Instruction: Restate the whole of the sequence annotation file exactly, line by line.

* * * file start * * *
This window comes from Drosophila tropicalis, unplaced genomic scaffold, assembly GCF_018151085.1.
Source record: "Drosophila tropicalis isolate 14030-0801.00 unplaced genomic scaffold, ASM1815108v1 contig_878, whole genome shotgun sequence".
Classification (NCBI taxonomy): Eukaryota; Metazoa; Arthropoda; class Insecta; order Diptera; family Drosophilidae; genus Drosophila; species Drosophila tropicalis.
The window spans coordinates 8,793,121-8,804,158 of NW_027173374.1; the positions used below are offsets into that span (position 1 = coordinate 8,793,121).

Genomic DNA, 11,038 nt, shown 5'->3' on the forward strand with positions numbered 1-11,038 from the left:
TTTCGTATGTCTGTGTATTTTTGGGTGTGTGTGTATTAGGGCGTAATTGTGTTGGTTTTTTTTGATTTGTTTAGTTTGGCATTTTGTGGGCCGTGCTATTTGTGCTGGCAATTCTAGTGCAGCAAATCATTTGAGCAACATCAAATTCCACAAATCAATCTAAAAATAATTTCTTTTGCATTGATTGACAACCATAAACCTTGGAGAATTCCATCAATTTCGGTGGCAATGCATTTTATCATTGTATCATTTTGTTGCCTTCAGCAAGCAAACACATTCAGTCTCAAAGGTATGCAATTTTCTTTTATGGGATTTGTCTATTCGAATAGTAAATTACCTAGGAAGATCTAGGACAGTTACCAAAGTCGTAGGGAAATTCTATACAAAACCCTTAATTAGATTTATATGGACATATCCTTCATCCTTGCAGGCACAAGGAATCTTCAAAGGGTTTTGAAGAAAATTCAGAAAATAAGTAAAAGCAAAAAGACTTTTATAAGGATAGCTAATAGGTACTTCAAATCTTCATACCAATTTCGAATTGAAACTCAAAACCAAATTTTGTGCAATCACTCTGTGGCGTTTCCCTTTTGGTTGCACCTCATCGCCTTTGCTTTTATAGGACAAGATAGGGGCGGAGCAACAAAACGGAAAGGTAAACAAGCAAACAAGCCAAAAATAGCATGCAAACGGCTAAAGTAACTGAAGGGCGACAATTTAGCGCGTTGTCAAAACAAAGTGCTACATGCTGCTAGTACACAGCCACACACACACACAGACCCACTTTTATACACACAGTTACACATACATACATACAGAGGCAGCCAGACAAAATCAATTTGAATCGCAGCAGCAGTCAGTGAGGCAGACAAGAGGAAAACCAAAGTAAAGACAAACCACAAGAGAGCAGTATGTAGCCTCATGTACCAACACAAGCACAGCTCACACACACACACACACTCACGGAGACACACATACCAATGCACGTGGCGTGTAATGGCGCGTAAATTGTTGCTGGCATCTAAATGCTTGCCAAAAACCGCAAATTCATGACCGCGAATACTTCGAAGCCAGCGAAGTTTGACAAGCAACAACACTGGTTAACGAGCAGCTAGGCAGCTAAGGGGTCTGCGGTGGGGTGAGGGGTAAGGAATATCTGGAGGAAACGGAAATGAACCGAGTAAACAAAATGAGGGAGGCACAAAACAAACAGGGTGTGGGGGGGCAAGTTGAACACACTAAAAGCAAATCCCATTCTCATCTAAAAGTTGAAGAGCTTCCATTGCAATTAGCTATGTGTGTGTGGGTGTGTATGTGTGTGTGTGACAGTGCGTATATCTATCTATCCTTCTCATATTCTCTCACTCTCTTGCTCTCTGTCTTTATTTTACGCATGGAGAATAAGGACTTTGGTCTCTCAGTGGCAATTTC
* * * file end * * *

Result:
This window comes from Drosophila tropicalis, unplaced genomic scaffold, assembly GCF_018151085.1.
Source record: "Drosophila tropicalis isolate 14030-0801.00 unplaced genomic scaffold, ASM1815108v1 contig_878, whole genome shotgun sequence".
Classification (NCBI taxonomy): Eukaryota; Metazoa; Arthropoda; class Insecta; order Diptera; family Drosophilidae; genus Drosophila; species Drosophila tropicalis.
The window spans coordinates 8,793,121-8,804,158 of NW_027173374.1; the positions used below are offsets into that span (position 1 = coordinate 8,793,121).

Genomic DNA, 11,038 nt, shown 5'->3' on the forward strand with positions numbered 1-11,038 from the left:
TTTCGTATGTCTGTGTATTTTTGGGTGTGTGTGTATTAGGGCGTAATTGTGTTGGTTTTTTTTGATTTGTTTAGTTTGGCATTTTGTGGGCCGTGCTATTTGTGCTGGCAATTCTAGTGCAGCAAATCATTTGAGCAACATCAAATTCCACAAATCAATCTAAAAATAATTTCTTTTGCATTGATTGACAACCATAAACCTTGGAGAATTCCATCAATTTCGGTGGCAATGCATTTTATCATTGTATCATTTTGTTGCCTTCAGCAAGCAAACACATTCAGTCTCAAAGGTATGCAATTTTCTTTTATGGGATTTGTCTATTCGAATAGTAAATTACCTAGGAAGATCTAGGACAGTTACCAAAGTCGTAGGGAAATTCTATACAAAACCCTTAATTAGATTTATATGGACATATCCTTCATCCTTGCAGGCACAAGGAATCTTCAAAGGGTTTTGAAGAAAATTCAGAAAATAAGTAAAAGCAAAAAGACTTTTATAAGGATAGCTAATAGGTACTTCAAATCTTCATACCAATTTCGAATTGAAACTCAAAACCAAATTTTGTGCAATCACTCTGTGGCGTTTCCCTTTTGGTTGCACCTCATCGCCTTTGCTTTTATAGGACAAGATAGGGGCGGAGCAACAAAACGGAAAGGTAAACAAGCAAACAAGCCAAAAATAGCATGCAAACGGCTAAAGTAACTGAAGGGCGACAATTTAGCGCGTTGTCAAAACAAAGTGCTACATGCTGCTAGTACACAGCCACACACACACACAGACCCACTTTTATACACACAGTTACACATACATACATACAGAGGCAGCCAGACAAAATCAATTTGAATCGCAGCAGCAGTCAGTGAGGCAGACAAGAGGAAAACCAAAGTAAAGACAAACCACAAGAGAGCAGTATGTAGCCTCATGTACCAACACAAGCACAGCTCACACACACACACACACTCACGGAGACACACATACCAATGCACGTGGCGTGTAATGGCGCGTAAATTGTTGCTGGCATCTAAATGCTTGCCAAAAACCGCAAATTCATGACCGCGAATACTTCGAAGCCAGCGAAGTTTGACAAGCAACAACACTGGTTAACGAGCAGCTAGGCAGCTAAGGGGTCTGCGGTGGGGTGAGGGGTAAGGAATATCTGGAGGAAACGGAAATGAACCGAGTAAACAAAATGAGGGAGGCACAAAACAAACAGGGTGTGGGGGGGCAAGTTGAACACACTAAAAGCAAATCCCATTCTCATCTAAAAGTTGAAGAGCTTCCATTGCAATTAGCTATGTGTGTGTGGGTGTGTATGTGTGTGTGTGACAGTGCGTATATCTATCTATCCTTCTCATATTCTCTCACTCTCTTGCTCTCTGTCTTTATTTTACGCATGGAGAATAAGGACTTTGGTCTCTCAGTGGCAATTTC